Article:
I would like him to relax a little more; be a bit softer. Through his schooling he has the considerable advantage of having mastered the Russian and English styles, but it’s his Russian training, with its precise placing and a slightly formal stiffness, which is uppermost when he is nervous. I could see it in his ankles, and the way he moved his feet when standing. Once or twice I saw a clenched fist with his left hand; something I can’t imagine in a Prince. The stiffness will go, and right now it’s endearing to see him working things through.
This is the only Swan Lake where you will see a flock of 60 swans on stage together. And it’s some sight. A point about the noise – it’s not that the dancers haven’t taken care with their pointe shoes – they have – it’s the floor, and there is nothing that can be done about it. The swans also have a lot of ground to cover and at times they fairly race on, and yes, you can hear them. But don’t let this put you off ballet. Appreciate instead the skill of standing in perfectly straight drills, on pointe, of always having your head directly behind the girl in front, and of the particular challenges of the lead swan in each row, who has to hit the right spot every time. All of the swans must use their elbows and have very soft arms, whilst at the same time their feet must be pin sharp. If you can picture gently wafting anemones wearing a tutu, multiplied a million times, that is your beautiful picture framed.
ENB’s company dancers have been augment
ed with 38 extra dancers for this production, who have been brought up to company standard in just three weeks by the excellent artistic staff, including Rosalyn Whitten, Jane Haworth (also performing as The Queen), Maina Gielgud and Stephen Beagley. Derek Deane has given the swans some of the best choreography – and some of the hardest. Time and again they drop to their knees right on the music, lowering to the floor with hands on their feet and never on the floor.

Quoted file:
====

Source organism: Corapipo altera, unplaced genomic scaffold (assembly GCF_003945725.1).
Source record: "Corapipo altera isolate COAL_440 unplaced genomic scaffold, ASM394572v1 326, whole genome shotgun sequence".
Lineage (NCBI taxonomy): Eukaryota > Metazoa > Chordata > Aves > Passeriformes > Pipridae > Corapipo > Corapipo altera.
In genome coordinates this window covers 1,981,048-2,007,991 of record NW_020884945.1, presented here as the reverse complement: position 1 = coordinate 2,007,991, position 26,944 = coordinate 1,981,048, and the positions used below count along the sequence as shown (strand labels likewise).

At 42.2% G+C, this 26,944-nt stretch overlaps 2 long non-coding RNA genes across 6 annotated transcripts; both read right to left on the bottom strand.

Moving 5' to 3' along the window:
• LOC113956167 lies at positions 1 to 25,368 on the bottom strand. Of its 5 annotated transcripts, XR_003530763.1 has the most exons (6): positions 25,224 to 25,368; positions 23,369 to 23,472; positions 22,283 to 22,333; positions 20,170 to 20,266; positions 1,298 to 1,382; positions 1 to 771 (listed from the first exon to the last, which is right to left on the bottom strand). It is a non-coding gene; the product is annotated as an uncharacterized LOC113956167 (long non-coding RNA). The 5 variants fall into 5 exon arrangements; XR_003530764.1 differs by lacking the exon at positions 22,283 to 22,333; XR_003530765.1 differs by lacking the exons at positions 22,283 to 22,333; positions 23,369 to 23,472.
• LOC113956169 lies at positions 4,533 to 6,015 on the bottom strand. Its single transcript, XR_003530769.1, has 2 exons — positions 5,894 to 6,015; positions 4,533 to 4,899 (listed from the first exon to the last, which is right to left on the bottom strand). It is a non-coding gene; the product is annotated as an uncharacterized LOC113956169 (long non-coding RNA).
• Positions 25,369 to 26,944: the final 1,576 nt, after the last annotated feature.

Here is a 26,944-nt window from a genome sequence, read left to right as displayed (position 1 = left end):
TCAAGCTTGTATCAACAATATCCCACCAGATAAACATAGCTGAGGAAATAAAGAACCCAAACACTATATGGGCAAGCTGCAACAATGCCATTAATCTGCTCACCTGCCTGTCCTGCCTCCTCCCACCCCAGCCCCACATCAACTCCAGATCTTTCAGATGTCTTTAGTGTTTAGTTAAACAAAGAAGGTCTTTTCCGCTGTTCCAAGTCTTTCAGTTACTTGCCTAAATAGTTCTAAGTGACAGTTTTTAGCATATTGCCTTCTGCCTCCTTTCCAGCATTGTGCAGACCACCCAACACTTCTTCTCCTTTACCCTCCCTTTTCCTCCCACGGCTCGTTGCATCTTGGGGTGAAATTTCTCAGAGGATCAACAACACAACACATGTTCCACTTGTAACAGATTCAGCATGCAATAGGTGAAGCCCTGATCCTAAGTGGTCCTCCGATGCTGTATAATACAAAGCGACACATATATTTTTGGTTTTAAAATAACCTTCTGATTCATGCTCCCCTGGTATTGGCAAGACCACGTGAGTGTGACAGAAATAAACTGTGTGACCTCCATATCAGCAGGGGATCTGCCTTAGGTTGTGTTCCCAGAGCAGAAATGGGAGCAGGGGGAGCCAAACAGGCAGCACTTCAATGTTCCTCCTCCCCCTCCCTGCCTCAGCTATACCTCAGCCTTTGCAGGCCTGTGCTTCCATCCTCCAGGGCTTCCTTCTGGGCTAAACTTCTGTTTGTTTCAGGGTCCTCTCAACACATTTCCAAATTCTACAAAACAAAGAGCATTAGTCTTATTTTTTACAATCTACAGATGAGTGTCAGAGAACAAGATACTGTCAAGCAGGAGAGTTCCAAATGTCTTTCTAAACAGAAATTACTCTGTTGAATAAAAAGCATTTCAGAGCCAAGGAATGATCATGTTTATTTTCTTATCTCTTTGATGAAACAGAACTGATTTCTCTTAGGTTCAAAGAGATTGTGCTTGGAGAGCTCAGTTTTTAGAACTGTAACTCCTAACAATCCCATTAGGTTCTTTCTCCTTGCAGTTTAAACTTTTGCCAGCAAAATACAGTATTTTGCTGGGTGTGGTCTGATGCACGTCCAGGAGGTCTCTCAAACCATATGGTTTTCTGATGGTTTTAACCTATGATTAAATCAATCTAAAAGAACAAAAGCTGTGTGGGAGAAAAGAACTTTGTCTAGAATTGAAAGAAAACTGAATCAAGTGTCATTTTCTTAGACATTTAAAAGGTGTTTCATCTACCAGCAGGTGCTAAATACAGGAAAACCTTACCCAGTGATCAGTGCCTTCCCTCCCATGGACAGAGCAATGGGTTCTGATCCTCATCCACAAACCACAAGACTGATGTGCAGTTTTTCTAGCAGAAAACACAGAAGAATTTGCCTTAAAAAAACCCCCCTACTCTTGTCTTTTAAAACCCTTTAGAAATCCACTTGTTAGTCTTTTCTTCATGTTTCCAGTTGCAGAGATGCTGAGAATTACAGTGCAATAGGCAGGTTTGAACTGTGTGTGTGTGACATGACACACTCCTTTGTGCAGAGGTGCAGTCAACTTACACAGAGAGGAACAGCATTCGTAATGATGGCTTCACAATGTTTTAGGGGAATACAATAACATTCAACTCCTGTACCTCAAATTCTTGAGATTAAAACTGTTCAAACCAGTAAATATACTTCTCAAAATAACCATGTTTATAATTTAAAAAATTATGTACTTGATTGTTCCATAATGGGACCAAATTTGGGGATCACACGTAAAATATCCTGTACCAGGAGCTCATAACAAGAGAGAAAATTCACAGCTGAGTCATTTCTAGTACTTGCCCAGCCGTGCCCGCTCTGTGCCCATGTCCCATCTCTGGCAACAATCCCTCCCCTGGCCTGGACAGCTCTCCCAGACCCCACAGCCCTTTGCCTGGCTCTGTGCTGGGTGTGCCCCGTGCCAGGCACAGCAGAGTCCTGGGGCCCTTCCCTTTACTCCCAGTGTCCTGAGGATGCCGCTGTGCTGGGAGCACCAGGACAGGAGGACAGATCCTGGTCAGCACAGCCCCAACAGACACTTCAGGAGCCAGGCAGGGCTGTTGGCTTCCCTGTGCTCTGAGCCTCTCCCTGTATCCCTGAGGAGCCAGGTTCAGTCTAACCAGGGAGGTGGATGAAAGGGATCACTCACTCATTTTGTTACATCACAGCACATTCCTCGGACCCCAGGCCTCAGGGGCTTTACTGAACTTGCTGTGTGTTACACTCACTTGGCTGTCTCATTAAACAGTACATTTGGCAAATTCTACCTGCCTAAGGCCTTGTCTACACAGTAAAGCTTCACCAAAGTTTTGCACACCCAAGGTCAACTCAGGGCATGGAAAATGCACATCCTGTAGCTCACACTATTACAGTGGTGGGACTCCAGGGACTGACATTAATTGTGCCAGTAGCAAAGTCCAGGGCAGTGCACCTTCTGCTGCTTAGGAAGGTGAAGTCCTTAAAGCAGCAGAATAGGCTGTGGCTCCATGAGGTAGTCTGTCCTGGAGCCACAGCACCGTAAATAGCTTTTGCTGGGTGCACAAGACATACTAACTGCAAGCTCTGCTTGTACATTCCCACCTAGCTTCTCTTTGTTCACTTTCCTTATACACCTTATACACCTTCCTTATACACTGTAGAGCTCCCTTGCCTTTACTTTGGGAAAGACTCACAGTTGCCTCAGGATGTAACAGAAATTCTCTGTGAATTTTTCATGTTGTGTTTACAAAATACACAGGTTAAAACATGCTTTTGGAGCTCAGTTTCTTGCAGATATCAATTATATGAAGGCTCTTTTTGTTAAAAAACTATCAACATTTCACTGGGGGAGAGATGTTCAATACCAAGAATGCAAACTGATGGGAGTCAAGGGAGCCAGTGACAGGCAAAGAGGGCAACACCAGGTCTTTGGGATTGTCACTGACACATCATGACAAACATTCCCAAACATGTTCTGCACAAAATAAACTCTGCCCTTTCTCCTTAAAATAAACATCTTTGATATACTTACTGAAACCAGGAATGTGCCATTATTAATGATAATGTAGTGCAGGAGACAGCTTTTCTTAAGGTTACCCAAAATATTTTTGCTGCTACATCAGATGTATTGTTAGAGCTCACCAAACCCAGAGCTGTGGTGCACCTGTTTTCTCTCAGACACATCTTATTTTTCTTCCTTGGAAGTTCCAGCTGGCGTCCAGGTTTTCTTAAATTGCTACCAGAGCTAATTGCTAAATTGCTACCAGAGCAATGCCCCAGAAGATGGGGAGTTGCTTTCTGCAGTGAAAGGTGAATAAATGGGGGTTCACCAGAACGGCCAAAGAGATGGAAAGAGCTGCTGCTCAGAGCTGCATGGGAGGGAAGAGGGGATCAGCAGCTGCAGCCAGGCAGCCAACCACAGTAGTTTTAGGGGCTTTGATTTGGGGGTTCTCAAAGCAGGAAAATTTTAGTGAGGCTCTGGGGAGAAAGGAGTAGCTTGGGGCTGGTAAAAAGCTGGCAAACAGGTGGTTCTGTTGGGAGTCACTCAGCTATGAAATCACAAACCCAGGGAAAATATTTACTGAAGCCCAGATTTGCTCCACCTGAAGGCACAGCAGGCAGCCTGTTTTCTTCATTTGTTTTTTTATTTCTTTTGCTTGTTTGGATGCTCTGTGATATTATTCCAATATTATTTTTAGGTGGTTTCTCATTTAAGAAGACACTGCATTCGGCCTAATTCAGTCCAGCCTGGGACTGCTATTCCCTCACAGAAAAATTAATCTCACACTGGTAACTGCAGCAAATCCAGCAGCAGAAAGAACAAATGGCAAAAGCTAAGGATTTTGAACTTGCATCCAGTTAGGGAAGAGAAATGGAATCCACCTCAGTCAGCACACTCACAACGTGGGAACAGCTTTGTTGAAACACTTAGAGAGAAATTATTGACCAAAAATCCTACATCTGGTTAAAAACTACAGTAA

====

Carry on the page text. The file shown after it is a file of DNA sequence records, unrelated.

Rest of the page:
There were other cast changes too. Due to injury, Yat-Sen Chang was unable to perform, giving James Forbat a phenomenal debut in the Neapolitan dance alongside Senri Kou. It’s furiously fast and was taken at a real lick by the conductor Gavin Sutherland. Both dancers gave their all, Forbat really pulling every last inch from his jumps.
I want to mention Esteban Berlanga, whose beautifully shaped feet were wasted in green boots. He spent much of the evening sat on a stool, and yet on Saturday he will dance the Principal role with Begoña Cao. Both have exquisite, perfectly matched lines, and I’d urge you to see them.
I didn’t see anyone jump higher, or land more silently, than Muntagirov. By Act 111 Klimentová and Muntagirov show you why they opened the show. Klimentová flashes her eyes, busy with deceit, while Muntagirov falls helplessly under her spell. All of the tricks are there – the 32 fouetté rond de jambe en tournant from Klimentová and some stunning turns from Muntagirov, displaying his long limbs to perfection. On the ground he is tall and strong; in the air he seems to float and looks as light as a feather. Rothbart, half-man, half-bird, danced very well by Tamás Solymosi, really came into his own in the last two acts, finally meeting his watery end in Act 1V.
The ending falls flat after the tempestuous demise of Rothbart, and its ambiguity doesn’t sit well – is it a happy ending or just a pause in the story ? It’s not emphatic enough. Left alone on the stage, Odette and Prince Siegfried turn slowly, wrapped up with each other. I can’t understand why Rothbart gets a call-back and yet the backbone of the tale – the swans – scatter from the stage never to be seen again. They deserve an encore.
Esteban Berlanga and Begoña Cao will dance the principal roles for one performance only, on Saturday 12 June at 2.30pm
Swan Lake is in rep at the Royal Albert Hall until June 19th
Box Office : 0845 401 5045